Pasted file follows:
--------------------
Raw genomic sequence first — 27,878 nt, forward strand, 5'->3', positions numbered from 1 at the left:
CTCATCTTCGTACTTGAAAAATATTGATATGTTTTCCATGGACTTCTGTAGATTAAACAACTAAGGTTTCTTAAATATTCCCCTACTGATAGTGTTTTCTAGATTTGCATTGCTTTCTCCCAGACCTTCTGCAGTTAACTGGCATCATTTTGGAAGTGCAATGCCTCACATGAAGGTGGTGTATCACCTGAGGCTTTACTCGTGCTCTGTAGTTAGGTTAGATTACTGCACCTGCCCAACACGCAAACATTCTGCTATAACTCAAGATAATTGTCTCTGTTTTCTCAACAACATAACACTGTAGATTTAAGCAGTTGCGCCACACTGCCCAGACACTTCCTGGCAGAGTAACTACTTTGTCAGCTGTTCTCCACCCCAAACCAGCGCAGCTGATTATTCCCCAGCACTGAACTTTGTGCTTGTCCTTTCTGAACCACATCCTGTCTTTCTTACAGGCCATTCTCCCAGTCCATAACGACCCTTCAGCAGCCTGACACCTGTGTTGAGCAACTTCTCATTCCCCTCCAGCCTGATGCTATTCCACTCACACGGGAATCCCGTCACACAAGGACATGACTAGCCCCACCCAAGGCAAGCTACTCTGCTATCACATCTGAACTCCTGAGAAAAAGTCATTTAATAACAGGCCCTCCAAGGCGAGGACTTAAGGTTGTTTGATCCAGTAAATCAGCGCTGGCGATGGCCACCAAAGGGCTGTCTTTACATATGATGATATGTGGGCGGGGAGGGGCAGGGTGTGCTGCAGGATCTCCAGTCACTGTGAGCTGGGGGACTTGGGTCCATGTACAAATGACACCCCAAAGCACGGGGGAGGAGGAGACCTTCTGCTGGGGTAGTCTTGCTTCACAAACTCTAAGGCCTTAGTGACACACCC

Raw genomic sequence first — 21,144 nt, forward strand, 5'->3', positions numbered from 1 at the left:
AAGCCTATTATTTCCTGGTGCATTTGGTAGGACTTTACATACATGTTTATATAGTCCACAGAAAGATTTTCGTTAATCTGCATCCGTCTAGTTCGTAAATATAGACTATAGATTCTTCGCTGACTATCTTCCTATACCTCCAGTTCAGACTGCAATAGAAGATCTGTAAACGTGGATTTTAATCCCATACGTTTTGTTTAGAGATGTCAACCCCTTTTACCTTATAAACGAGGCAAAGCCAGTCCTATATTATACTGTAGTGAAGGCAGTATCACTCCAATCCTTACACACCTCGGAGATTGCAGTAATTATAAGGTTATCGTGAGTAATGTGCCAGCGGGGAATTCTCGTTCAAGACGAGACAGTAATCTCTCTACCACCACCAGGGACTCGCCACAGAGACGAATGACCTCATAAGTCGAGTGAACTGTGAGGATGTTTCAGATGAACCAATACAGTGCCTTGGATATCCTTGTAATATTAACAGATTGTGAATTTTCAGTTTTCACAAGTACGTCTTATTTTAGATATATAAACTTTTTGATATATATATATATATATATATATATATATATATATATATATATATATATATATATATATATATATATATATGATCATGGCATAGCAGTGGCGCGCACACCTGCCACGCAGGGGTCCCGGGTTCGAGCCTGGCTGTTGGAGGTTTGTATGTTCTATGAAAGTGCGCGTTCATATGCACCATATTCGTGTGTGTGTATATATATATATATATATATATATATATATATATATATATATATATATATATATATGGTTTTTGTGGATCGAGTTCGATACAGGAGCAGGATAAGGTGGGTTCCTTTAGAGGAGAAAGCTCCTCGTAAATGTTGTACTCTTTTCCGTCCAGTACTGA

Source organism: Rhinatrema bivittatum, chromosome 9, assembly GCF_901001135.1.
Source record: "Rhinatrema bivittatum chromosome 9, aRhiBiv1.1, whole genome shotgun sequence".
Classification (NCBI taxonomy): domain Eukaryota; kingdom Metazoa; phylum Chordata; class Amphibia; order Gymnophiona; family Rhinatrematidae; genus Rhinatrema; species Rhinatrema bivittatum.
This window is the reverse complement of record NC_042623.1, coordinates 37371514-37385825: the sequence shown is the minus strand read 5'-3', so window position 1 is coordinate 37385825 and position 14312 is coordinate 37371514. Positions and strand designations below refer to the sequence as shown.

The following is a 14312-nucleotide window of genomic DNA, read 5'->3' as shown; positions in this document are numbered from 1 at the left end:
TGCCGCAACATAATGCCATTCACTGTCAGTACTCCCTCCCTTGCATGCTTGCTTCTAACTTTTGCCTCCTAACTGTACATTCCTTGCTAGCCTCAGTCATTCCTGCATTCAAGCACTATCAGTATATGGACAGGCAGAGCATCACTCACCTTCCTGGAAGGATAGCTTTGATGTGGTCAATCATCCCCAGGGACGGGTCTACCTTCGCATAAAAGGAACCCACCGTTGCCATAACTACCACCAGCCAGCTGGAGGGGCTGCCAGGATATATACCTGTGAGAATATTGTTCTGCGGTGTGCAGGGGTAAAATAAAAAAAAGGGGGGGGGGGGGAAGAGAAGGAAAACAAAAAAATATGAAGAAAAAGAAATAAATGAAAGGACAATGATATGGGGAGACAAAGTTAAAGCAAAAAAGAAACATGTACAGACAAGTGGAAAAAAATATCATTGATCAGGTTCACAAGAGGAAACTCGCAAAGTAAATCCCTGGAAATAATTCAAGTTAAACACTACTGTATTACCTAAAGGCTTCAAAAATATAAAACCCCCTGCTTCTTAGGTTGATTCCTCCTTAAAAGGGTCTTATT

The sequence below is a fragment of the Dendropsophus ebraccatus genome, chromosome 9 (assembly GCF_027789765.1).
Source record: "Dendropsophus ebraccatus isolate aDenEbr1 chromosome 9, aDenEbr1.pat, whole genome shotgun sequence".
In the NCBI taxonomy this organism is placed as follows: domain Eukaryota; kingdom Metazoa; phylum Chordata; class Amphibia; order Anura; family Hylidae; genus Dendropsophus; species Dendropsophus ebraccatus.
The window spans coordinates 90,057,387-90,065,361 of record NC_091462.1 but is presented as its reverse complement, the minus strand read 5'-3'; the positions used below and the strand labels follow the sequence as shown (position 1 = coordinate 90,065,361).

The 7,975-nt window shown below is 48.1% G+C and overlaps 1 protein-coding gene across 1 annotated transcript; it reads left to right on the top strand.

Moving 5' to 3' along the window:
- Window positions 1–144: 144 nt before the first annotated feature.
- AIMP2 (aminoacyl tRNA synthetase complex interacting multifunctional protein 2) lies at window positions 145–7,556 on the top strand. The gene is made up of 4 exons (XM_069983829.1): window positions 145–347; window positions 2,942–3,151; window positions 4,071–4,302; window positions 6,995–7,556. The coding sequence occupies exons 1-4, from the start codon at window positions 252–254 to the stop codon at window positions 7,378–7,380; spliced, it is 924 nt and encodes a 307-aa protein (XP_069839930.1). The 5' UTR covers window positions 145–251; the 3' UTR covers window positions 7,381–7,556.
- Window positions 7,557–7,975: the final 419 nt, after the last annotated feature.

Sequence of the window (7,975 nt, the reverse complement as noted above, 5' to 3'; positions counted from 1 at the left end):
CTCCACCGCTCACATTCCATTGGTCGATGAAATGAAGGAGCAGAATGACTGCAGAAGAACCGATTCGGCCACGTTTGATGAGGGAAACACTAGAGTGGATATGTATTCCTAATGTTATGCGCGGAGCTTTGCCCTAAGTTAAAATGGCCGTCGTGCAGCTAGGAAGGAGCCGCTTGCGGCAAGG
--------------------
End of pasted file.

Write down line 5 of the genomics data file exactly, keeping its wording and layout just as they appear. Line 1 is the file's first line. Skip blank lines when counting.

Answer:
Source organism: Rhinatrema bivittatum, chromosome 9, assembly GCF_901001135.1.